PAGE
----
There’s even some evidence that silica could exert a neuroprotective effect in older adults.
Silica can heal damaged skin and improve the strength of brittle hair and nails. Silicon, the chemical element that is delivered to your body by silica supplements, plays a critical role in synthesizing the proteins that make up your skin, nails, and hair.
Research has found that taking a silica supplement can help improve the vitality of all three. A study published in 2005 in the Archives of Dermatological Research by a team of scientists in Belgium examined how skin, nails, and hair responded to a 20-week supplementation routine (1).
The study involved 50 women, all of whom had photodamaged skin. The women were split into two groups, one of which received a placebo supplement, and one of which received a capsule that provided 10 mg of elemental silicon per day (equivalent to about 22 mg of silica per day).
After the study, the researchers evaluated skin hydration, skin roughness, nail brittleness, and hair brittleness in both groups.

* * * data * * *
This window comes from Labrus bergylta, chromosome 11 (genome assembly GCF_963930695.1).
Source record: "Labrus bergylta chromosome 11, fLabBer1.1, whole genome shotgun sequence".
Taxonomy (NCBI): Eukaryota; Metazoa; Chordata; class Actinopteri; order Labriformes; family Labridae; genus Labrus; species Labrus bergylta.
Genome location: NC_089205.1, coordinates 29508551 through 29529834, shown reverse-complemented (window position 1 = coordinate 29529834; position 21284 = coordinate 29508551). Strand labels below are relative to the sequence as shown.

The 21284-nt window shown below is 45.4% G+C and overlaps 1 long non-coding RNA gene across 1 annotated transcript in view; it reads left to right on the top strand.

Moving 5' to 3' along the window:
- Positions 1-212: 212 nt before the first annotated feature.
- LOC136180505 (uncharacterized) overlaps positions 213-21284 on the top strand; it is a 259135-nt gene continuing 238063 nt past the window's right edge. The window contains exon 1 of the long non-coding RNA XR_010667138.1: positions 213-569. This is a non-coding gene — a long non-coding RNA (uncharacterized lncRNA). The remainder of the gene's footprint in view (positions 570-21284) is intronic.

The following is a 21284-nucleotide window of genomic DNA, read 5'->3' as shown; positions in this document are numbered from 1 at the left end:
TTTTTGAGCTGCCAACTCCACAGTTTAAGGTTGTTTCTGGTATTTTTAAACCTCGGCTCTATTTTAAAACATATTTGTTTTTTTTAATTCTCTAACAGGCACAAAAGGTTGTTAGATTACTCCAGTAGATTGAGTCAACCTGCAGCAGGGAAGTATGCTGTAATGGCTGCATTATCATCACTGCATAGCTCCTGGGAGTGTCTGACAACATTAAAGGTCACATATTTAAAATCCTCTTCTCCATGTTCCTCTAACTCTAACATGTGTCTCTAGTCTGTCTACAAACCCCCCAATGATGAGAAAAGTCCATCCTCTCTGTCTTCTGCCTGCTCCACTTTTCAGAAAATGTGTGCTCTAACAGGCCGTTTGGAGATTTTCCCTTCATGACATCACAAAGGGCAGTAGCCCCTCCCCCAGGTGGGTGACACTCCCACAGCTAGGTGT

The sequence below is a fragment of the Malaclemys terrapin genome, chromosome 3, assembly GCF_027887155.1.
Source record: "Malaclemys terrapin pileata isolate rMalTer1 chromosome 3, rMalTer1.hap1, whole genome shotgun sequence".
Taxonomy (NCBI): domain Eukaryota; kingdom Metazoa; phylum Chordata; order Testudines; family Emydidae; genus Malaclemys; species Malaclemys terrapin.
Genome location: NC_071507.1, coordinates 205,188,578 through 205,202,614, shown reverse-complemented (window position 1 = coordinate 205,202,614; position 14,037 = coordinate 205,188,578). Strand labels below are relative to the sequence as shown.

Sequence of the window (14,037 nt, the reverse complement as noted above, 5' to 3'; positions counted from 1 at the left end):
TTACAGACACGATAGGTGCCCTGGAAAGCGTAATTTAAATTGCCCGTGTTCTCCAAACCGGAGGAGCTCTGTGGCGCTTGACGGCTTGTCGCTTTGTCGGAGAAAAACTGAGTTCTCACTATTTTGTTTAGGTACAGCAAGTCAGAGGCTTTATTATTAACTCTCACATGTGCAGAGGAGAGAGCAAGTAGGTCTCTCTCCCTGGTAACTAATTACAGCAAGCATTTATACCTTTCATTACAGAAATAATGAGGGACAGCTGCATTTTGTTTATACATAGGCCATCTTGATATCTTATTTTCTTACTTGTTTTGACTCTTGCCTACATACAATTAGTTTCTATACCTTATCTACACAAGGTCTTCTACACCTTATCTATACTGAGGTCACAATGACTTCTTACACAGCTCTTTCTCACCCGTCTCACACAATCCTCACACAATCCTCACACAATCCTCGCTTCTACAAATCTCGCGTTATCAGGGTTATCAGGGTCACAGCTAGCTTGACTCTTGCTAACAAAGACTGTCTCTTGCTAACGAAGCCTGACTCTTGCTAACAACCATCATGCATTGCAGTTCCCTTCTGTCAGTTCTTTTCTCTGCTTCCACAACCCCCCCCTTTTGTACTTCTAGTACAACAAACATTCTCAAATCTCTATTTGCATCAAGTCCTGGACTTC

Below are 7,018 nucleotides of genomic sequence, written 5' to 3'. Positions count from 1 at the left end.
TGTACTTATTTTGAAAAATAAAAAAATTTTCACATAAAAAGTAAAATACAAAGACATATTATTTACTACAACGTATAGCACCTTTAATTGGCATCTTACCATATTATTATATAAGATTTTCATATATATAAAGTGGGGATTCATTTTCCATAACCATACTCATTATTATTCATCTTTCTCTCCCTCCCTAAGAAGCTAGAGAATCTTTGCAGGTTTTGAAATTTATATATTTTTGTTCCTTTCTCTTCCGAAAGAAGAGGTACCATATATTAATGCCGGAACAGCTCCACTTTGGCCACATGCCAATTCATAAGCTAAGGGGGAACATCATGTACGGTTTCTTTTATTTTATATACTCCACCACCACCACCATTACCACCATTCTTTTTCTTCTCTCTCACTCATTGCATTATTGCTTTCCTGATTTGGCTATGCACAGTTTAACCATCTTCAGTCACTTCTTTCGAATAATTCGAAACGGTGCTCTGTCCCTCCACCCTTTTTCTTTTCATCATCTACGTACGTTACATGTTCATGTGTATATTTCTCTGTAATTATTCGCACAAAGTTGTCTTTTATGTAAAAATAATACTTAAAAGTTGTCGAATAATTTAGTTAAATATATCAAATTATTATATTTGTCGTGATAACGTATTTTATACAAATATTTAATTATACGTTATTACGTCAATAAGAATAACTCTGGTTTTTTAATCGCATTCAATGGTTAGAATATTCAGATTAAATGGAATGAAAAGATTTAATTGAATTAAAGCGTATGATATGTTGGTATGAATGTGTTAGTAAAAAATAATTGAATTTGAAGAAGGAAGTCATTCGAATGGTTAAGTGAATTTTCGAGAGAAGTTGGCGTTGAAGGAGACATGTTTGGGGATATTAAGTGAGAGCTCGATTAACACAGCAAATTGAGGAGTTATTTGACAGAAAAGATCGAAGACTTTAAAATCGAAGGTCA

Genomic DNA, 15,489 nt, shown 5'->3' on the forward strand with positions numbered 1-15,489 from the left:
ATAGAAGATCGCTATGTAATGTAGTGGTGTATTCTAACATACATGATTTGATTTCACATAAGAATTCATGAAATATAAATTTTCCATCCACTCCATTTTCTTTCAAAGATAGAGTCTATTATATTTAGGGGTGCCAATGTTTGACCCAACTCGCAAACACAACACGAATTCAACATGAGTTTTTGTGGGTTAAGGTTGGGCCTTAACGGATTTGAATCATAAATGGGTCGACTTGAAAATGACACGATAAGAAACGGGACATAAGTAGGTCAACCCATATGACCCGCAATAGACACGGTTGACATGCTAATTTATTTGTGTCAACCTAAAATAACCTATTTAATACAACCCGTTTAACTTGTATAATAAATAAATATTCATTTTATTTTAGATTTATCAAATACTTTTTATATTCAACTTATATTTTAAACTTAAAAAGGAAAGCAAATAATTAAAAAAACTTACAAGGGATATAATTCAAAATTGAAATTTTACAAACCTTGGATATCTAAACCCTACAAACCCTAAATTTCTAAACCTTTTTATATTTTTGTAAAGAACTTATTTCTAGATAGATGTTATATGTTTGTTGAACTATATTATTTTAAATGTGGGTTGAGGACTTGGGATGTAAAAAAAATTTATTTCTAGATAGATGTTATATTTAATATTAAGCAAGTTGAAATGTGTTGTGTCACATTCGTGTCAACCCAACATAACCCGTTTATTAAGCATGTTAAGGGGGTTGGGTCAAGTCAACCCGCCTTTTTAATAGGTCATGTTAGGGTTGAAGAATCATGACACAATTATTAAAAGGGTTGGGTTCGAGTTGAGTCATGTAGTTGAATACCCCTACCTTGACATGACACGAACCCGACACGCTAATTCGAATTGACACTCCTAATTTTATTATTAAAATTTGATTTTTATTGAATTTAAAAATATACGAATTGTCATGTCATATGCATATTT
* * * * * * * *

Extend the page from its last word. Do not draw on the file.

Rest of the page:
The results showed that the silica supplement helped make photodamaged skin smoother, and decreased brittleness in both the nails and the hair.
These results seem to confirm the widely-held belief among silica supplement enthusiasts that increasing the amount of silicon in your system can help strengthen your connective tissue, including skin, nails, and hair.
Silica could help increase your bone density. Elemental silicon doesn’t just play a role in the synthesis of connective tissue—it also plays a key role in building bone strength.
Research from large epidemiological research on nutrition provides the basis for this discovery. For example, one study published in the Journal of Bone and Mineral Research in 2009 analyzed dietary silicon intake among members of a group of almost 3000 healthy adults (2).
The researchers found a positive association between dietary silicon intake and bone mineral density among both men and women.
Supplementing with silica improves bone density by slowing down your body’s rate of bone resorption. Experimental evidence from animal studies also supports the use of silica for bone strength. A paper published in 2008 in the journal Biological Trace Element Research looked at the biochemical effects of a silicon supplement in rats who were predisposed to loss of bone mineral density (3).